Other strategies to reduce intracranial pressure in patients that are anesthetized include ensuring that the jugular veins are not occluded because occlusion could prevent blood from leaving the brain, maintaining adequate oxygenation, and ensuring that blood pressure is adequate. Finally, ensuring a smooth anesthetic recovery is vital, as emergence excitement or pain can lead to an increase in sympathetic stimulation and a subsequent increase in intracranial pressure. This can be accomplished by providing adequate perioperative analgesics, allowing recovery in a low-stimulus environment, and administering small doses of an opioid, benzodiazepine, or other hypnotic agent if emergence delirium appears to be occurring.

In the dog described in the present report, there was no clear indication of the inciting cause for the acute open brain herniation, although herniation occurred just after removal of the mass. Actions taken to reverse the herniation included removal of any potential contributing factors (ie, discontinuing inhalant anesthesia, decreasing PaCO2, and ensuring that the jugular veins were not occluded) and direct measures to reverse brain swelling (ie, IV administration of a hyperosmolar agent and topical administration of cold saline solution). When the potential outcome of an anesthetic complication is disastrous, a multiple treatment approach is beneficial.

a.

Surgivet capnograph, V90041, Smiths Medical PM Inc, Waukesha, Wis.

b.

DTX plus transducer, Becton Dickinson Critical Care Systems Pte Ltd, Singapore.

c.

Passport II multiparameter monitor, Datascope Inc, Mahwah, NJ.

d.

Thermacare, Gaymar Industries Inc, Orchard Park, NY.

e.

T/Pump localized heat therapy system, Gaymar Industries Inc, Orchard Park, NY.

References

  • 1.

    Prabhakar H, Abraham M, Johar N, et al. Acute open brain herniation during elective tumour resection. Internet J Anesthesiol [serial online]. 2007;11. Available at: www.ispub.com/ostia/index.php?xmlFilePath=journals/ija/vol11n2/brain.xml. Accessed Apr 2, 2008.

    • Search Google Scholar
    • Export Citation
  • 2.

    Whittle IR, Viswanathan R. Acute intra-operative brain herniation during elective neurosurgery: pathophysiology and management considerations. J Neurol Neurosurg Psychiatry 1996;61:584590.

    • Crossref
    • Search Google Scholar
    • Export Citation
  • 3.

    Armitage-Chan E, Wetmore L, Chan D. Anesthetic management of the head trauma patient. J Vet Emerg Crit Care 2007;17:514.

  • 4.

    Reilly P. Management of intracranial pressure and cerebral perfusion. In: Reilly P, Bullock R, eds. Head injury. London: Chapman & Hall, 1997;385407.

    • Search Google Scholar
    • Export Citation
  • 5.

    Marion DW, Puccio A, Wisniewski SR, et al. Effect of hyperventilation on extracellular concentrations of glutamate, lactate, pyruvate, and local cerebral blood flow in patients with severe traumatic brain injury. Crit Care Med 2002;30:26192625.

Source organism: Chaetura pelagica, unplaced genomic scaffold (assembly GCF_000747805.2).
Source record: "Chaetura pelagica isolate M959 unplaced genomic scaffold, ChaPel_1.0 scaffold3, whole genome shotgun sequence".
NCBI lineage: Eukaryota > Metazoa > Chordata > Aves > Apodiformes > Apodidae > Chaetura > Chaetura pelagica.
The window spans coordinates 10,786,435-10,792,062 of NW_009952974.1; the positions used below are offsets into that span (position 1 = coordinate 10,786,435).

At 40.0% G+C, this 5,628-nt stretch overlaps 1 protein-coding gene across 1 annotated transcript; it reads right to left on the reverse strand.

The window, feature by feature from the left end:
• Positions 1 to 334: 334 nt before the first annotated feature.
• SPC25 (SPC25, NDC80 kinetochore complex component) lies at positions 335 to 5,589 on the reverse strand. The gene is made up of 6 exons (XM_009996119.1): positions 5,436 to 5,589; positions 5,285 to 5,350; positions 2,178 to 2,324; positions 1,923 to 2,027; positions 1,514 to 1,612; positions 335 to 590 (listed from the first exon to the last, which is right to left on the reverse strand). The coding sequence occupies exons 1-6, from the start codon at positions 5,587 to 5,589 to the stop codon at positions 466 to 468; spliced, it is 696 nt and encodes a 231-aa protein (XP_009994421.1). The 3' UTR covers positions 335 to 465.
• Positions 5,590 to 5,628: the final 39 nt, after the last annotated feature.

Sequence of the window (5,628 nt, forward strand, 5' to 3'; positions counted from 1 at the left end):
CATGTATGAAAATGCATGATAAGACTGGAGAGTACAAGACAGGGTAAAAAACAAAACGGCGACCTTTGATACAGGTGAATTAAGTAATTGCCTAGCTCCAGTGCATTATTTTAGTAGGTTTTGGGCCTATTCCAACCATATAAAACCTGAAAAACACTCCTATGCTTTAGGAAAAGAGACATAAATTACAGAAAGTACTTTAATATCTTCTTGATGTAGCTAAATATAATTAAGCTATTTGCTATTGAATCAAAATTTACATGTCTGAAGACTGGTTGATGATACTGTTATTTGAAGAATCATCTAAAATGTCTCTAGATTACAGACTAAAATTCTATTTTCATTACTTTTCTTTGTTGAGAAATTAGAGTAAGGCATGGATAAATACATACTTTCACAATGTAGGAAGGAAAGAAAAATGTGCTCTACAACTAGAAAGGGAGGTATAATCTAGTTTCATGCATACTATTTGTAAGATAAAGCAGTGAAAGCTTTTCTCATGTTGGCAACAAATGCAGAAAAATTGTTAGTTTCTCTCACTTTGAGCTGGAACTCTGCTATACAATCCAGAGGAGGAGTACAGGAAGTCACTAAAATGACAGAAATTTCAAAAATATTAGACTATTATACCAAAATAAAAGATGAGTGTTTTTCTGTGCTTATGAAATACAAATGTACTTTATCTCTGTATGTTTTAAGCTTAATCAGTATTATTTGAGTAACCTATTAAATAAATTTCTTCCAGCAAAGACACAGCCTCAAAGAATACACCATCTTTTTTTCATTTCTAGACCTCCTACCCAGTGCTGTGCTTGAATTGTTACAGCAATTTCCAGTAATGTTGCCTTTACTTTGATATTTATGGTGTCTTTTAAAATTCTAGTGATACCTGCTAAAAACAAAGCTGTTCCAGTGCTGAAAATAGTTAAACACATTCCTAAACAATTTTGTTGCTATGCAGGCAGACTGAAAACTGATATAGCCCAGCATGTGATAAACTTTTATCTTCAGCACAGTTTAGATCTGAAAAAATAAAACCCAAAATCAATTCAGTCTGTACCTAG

• Crossref
    • Search Google Scholar
    • Export Citation
  • 6.

    Sheinberg M, Kanter MJ, Robertson CS, et al. Continuous monitoring of jugular venous oxygen saturation in head-injured patients. J Neurosurg 1992;76:212217.

    • Crossref
    • Search Google Scholar
    • Export Citation
  • 7.

    Muizelaar JP, Marmarou A, Ward JD, et al. Adverse effects of prolonged hyperventilation in patients with severe head injury: a randomized clinical trial. J Neurosurg 1991;75:731739.

    • Crossref
    • Search Google Scholar
    • Export Citation
  • 8.

    McCulloch TJ, Visco E, Lam AM. Graded hypercapnia and cerebral autoregulation during sevoflurane or propofol anesthesia. Anesthesiology 2000;93:12051209.

    • Crossref
    • Search Google Scholar
    • Export Citation
  • 9.

    Strebel S, Lam A, Matta B, et al. Dynamic and static cerebral autoregulation during isoflurane, desflurane and propofol anesthesia. Anesthesiology 1995;83:6676.

    • Crossref
    • Search Google Scholar
    • Export Citation
  • 10.

    Hans P, Bonhomme V. Neuroprotection with anesthetic agents. Curr Opin Anaesthesiol 2001;14:491496.

  • 11.

    Fenstermacher JD, Johnson JA. Filtration and reflection coefficients of the rabbit blood-brain barrier. Am J Physiol 1966;211:341346.

  • 12.

    Fraser PA, Dallas AD. Measurement of filtration coefficient in single cerebral microvessels of the frog. J Physiol 1990;423:343361.

  • 13.

    Rapaport SI, Ohno K, Pettigrew KD. Drug entry into the brain. Brain Res 1979;172:354359.

  • 14.

    Zornow MH. Hypertonic saline as a safe and efficacious treatment of intracranial hypertension. J Neurosurg Anesthesiol 1996;8:175177.

    • Crossref
    • Search Google Scholar
    • Export Citation
  • 15.

    Qureshi AI, Suarez, JI. Use of hypertonic saline solutions in treatment of cerebral edema and intracranial hypertension. Crit Care Med 2000;28:33013313.

    • Crossref
    • Search Google Scholar
    • Export Citation

Contributor Notes

Address correspondence to Dr. Abelson.